In the first footage of the poet Ruth Stone with her family that we see in the documentary “Ruth Stone’s Vast Library of the Female Mind,” she is a nonagenarian, sitting in the living room of her Vermont home with her three grown granddaughters.
One of them recites the first line of one of her poems, and then all four spontaneously recite the rest of it — all 15 lines — together, from memory, relishing every word. It’s an amazing thing.
But as the Nora Jacobson-directed documentary, which will be streamed as part of the spring 2022 edition of the New Jersey Film Festival, makes clear, Ruth Stone lived and breathed poetry through her long life (she died in 2011, at 96) and instilled a love of poetry and art in general in her children, grandchildren and great-grandchildren. Her home became a haven for relatives, and students of hers, and friends, to immerse themselves in poetry.
Stone received some recognition in her life, publishing 13 books, winning prizes (including the National Book Award) and two Guggenheim Fellowships, and being named the poet laureate of Vermont as well as a Pulitzer Prize finalist. But she remains underappreciated, in many ways. Poet Sharon Olds says in the documentary that one of the reasons for that is the sexism that Stone, as a woman born early in the 20th century, faced: She never learned to navigate the “old boys’ club” of “pompous academics and poets and critics who didn’t respect her,” Olds says.
She also never promoted herself in the way that some of her contemporaries did. “Ruth never knew she had a career; she wrote her poems,” says one of her editors, Bill Goodman.
“She both wanted to be known and then she also would pull back and retreat to Goshen (Vermont),” says poet Jan Freeman.
Part of that retreating had to do with the suicide of her husband Walter Stone in 1959. He was also a writer and a teacher, and championed his wife’s work. “It was like a rock fell out of the sky,” she once said of that traumatic event.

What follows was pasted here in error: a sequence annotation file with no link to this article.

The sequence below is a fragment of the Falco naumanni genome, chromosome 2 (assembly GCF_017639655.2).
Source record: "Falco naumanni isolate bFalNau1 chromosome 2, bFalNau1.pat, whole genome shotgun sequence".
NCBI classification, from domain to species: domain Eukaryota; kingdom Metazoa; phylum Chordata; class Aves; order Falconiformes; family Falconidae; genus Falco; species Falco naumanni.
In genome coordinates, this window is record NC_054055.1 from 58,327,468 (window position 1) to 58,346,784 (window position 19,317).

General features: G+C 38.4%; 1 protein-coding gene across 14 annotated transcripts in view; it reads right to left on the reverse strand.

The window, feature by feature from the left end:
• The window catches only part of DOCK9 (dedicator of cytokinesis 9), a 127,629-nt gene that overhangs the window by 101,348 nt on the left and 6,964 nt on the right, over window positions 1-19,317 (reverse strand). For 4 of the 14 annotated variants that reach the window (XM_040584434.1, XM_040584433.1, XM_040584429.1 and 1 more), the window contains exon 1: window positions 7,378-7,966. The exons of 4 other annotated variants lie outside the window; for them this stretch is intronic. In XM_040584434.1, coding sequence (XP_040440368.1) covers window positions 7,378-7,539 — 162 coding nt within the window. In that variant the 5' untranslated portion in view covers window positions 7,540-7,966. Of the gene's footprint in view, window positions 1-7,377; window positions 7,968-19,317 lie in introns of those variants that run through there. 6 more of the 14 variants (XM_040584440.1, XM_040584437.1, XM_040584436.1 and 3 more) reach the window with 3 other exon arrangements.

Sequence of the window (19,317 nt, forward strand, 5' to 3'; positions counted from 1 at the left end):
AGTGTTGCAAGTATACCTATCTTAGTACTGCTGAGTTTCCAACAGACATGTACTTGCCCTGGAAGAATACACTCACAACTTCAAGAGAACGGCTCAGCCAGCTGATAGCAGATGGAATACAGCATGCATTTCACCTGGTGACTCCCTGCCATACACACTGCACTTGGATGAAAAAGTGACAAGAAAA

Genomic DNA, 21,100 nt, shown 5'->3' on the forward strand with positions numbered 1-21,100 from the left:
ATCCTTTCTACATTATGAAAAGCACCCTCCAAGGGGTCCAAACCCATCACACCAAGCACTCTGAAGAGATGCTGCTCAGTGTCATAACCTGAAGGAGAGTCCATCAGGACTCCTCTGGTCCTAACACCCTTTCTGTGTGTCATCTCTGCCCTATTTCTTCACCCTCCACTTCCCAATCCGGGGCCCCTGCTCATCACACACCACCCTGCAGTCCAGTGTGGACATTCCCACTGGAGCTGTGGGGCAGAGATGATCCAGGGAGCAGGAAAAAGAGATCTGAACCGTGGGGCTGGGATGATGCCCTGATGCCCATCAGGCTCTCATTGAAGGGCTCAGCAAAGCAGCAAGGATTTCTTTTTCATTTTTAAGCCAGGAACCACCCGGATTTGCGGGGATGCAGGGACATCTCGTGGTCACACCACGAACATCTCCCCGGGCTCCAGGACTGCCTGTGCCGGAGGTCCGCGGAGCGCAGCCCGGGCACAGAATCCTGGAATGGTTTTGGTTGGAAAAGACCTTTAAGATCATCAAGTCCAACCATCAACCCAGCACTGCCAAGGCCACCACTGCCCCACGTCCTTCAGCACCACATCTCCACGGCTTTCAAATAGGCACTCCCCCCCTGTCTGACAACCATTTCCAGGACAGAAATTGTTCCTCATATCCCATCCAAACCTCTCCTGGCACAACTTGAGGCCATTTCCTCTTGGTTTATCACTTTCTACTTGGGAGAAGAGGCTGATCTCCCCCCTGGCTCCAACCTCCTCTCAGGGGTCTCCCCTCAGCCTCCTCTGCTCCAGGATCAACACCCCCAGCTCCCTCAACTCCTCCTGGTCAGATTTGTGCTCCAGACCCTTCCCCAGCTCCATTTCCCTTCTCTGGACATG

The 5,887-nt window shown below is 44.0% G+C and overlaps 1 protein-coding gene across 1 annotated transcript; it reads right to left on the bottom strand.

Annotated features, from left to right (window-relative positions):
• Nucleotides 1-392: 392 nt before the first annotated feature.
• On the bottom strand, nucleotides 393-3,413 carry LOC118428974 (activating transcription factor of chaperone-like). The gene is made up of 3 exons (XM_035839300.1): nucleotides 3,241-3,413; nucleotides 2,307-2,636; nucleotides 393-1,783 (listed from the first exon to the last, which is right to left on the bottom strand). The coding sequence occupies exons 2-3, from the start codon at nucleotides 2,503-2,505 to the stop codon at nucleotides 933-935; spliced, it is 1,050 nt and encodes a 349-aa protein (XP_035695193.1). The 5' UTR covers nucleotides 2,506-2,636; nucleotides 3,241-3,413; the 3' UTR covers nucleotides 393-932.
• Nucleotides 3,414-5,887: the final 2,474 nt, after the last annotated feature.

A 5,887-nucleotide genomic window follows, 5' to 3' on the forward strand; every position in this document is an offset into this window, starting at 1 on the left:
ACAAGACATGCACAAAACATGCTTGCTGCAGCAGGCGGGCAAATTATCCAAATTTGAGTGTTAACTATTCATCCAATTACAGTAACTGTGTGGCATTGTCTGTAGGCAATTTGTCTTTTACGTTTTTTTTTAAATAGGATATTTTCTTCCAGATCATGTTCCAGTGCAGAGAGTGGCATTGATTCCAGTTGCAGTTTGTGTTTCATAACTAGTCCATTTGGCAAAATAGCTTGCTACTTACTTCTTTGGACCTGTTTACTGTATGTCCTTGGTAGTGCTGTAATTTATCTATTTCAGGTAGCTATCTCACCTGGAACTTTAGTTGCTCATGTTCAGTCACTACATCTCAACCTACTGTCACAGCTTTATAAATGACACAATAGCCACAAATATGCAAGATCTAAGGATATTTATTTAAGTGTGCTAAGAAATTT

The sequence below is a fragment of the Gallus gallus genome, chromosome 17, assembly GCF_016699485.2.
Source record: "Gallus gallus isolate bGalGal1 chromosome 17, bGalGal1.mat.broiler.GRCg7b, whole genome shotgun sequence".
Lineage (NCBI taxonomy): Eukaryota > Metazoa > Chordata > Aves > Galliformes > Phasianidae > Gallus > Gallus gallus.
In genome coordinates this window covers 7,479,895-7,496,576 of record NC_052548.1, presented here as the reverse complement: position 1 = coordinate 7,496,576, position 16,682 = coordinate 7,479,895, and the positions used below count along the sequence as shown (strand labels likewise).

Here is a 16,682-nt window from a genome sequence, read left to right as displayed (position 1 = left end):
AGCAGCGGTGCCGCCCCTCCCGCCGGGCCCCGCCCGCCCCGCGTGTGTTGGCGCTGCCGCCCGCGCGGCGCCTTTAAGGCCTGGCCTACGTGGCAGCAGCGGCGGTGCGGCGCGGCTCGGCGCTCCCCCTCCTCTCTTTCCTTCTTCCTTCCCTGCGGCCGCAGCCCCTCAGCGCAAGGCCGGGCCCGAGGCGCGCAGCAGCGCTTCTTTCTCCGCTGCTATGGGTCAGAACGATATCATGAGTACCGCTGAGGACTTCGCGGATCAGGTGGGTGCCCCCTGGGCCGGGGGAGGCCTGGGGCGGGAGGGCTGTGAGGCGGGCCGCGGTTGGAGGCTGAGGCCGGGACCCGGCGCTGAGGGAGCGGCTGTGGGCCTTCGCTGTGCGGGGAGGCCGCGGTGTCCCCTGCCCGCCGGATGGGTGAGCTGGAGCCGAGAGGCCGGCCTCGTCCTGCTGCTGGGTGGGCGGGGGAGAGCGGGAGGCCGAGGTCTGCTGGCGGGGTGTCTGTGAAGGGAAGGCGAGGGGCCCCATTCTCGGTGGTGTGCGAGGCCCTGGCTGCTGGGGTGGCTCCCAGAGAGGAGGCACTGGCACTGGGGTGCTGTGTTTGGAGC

Stone also published her first book in 1959. It would be 12 years before she would publish another one, as she focused on raising her children, and grieving. She did eventually start addressing Walter’s death in her poetry, though, and became a prolific writer once again. And she resumed teaching, becoming a tenured professor at SUNY-Binghampton and having a profound effect on generations of young writers whom she took under her wing.
Jacobson explores all of this, quite thoroughly, in her 77-minute movie, which benefits from the existence of footage shot by Sidney Wolinsky for a short film about Stone in the ’70s. Jacobson also benefits from a (no pun intended) poetic way to end the film, as she is able to show Stone’s rustic home, after her death, being converted into a gathering place for writers’ workshops.
“Ruth Stone’s Vast Library of the Female Mind” can be streamed, all day Jan. 29, as part of the New Jersey Film Festival; those purchasing it will then have 24 hours to watch it. The festival itself will last through Feb. 20. Visit njfilmfest.com for more on this film and other festival offerings.
Here is its trailer for “Ruth Stone’s Vast Library of the Female Mind”:
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